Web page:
The Danger of Secret Societies | John Fitzgerald Kennedy

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April 27, 1961 | New York City

President John F. Kennedy address, “The President and the Press” delivered before the American Newspaper Publishers Association at the Waldorf-Astoria Hotel in New York City.

“For we are opposed around the world by a monolithic and ruthless that relies primarily on covert means for expanding its sphere of influence…”


John F. Kennedy: (00:16)
Mr. Chairman. Ladies and gentlemen. I appreciate very much your generous invitation to be here tonight. You bear heavy responsibilities these days. And a article I read sometime ago reminded me of how particularly heavily the burdens of present day events bear upon your profession. You may remember that in 1851 New York Herald Tribune, under the sponsorship and publishing of Horace Greeley, employed as it's London correspondent, an obscure journalist by the name of Carl Marx. We are told that foreign correspondent Marx, stone broke, and with a family ill and under nourished, constantly appealed to Greeley and Managing Editor Charles Dana for an increase in his munificent salary of $5.00 per installment, a salary which he and Engels ungratefully labeled as the lousiest, petty bourgeois cheating.

John F. Kennedy: (01:27)
But when all his financial appeals were refused, Marx looked around for other means of livelihood and fame, eventually terminating his relationship with the Tribune, and devoting his talents full time to the cause that would bequeather to the world, the seeds of Leninism, Stalinism, revolution and the Cold War. If only this capitalistic New York newspaper had treated him more kindly, if only Marx had remained a foreign correspondent, history might have been different.

John F. Kennedy: (02:13)
And I hope all publishers will bear this lesson in mind. The next time they receive a poverty stricken appeal from a small increase in the expense count from an obscure newspaper man.

John F. Kennedy: (02:36)
I have a selected as the title of my remarks tonight, the President and the Press. Some may suggest that this would be more naturally worded, the President versus the Press, but those are not my sentiments tonight. It is true, however, that when a well known diplomat from another country demanded recently that our State Department repudiate certain newspaper attacks on his colleagues, it was unnecessary for us to reply that this administration was not responsible for the press, for the press had already made it clear that it was not responsible for this administration. Nevertheless, my purpose here tonight is not to deliver the usual assault on the so-called one party press. On the contrary, in recent months, I have rarely heard any complaints about political bias in the press except from a few Republicans. Nor is it my purpose tonight to discuss or defend the televising of presidential press conferences. I think it is highly beneficial to have some 20 million Americans regularly sit in on these conferences to observe, if I may say so, the incisive, the intelligent, and the courteous qualities displayed br our Washington cor responders.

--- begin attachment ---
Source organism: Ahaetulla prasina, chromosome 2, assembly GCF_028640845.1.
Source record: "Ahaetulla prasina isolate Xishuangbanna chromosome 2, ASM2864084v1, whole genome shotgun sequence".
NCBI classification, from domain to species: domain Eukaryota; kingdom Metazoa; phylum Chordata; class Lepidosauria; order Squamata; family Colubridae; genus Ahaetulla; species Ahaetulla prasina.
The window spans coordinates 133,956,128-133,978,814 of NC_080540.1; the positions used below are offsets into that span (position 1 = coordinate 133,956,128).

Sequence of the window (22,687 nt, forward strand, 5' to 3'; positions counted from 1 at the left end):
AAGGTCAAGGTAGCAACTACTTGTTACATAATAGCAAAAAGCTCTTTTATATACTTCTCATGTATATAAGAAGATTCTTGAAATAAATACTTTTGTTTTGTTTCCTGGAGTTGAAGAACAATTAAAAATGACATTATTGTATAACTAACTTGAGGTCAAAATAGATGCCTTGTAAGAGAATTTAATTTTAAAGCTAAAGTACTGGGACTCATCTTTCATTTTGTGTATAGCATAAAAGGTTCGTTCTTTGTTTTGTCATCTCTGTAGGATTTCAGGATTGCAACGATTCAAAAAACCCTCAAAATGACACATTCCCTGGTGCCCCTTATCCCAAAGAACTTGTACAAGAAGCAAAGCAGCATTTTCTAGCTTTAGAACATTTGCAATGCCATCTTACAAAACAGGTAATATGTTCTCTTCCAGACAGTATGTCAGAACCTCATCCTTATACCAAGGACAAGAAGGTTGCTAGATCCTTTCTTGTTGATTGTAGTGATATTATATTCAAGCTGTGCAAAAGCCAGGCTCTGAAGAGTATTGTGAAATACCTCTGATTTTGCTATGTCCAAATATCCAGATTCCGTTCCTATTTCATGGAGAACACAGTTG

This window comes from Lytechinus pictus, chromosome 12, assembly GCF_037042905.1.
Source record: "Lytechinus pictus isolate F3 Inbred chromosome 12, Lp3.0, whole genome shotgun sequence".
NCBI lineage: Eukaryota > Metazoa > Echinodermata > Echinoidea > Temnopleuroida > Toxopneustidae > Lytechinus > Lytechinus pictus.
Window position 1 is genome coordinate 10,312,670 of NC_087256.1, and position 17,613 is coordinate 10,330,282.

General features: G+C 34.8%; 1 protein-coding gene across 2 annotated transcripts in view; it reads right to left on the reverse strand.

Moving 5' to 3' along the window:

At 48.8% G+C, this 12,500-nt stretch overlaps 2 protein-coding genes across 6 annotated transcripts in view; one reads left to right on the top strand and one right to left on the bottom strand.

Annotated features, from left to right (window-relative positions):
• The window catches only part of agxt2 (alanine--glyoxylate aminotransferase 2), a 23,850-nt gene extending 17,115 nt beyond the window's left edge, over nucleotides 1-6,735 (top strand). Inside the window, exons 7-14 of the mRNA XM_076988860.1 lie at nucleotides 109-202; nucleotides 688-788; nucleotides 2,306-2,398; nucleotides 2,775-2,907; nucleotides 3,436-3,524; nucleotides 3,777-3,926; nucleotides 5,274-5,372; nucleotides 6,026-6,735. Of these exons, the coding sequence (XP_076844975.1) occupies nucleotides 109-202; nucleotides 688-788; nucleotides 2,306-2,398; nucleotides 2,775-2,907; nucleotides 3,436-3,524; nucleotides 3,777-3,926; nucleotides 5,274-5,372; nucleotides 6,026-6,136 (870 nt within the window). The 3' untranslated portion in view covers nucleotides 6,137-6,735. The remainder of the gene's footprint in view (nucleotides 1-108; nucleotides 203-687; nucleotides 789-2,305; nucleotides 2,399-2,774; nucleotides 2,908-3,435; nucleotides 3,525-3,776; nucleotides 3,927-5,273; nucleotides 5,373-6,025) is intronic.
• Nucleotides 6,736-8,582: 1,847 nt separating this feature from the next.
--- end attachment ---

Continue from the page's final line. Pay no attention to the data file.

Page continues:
John F. Kennedy: (04:17)
Nor finally, are these remarks intended to examine the proper degree of privacy which the press should allow to any president and his family. If in the last few months your White House reporters and photographers have been attending church services with regularity, that has surely done them no harm. On the other hand, I realize that your staff and wire service photographers maybe complaining that they do not enjoy the same green privileges, the local golf courses, which they once did. It is true that my predecessor did not object as I do to pictures of one's golfing skill in action, but neither on the other hand did he ever bean a secret service man.

John F. Kennedy: (05:18)
My topic tonight is a more sober one, of concern to publishes as well as editors. I want to talk about our common responsibilities in the face of a common danger. The events of recent weeks may have helped to illuminate that challenge for some, but the dimensions of its threat have loomed large in the horizon for many years. Whatever our hopes may be for the future, for reducing this threat, or living with it, there is no escaping either the gravity or the totality of it's challenge to our survival and to our security, a challenge that confronts us in unaccustomed ways in every sphere of human activity. This deadly challenge imposes upon our society two requirements of direct concern both to the press and to the president. Two requirements that may seem almost contradictory in tone, but which must be reconciled and fulfilled if we are to meet this national peril.

John F. Kennedy: (06:26)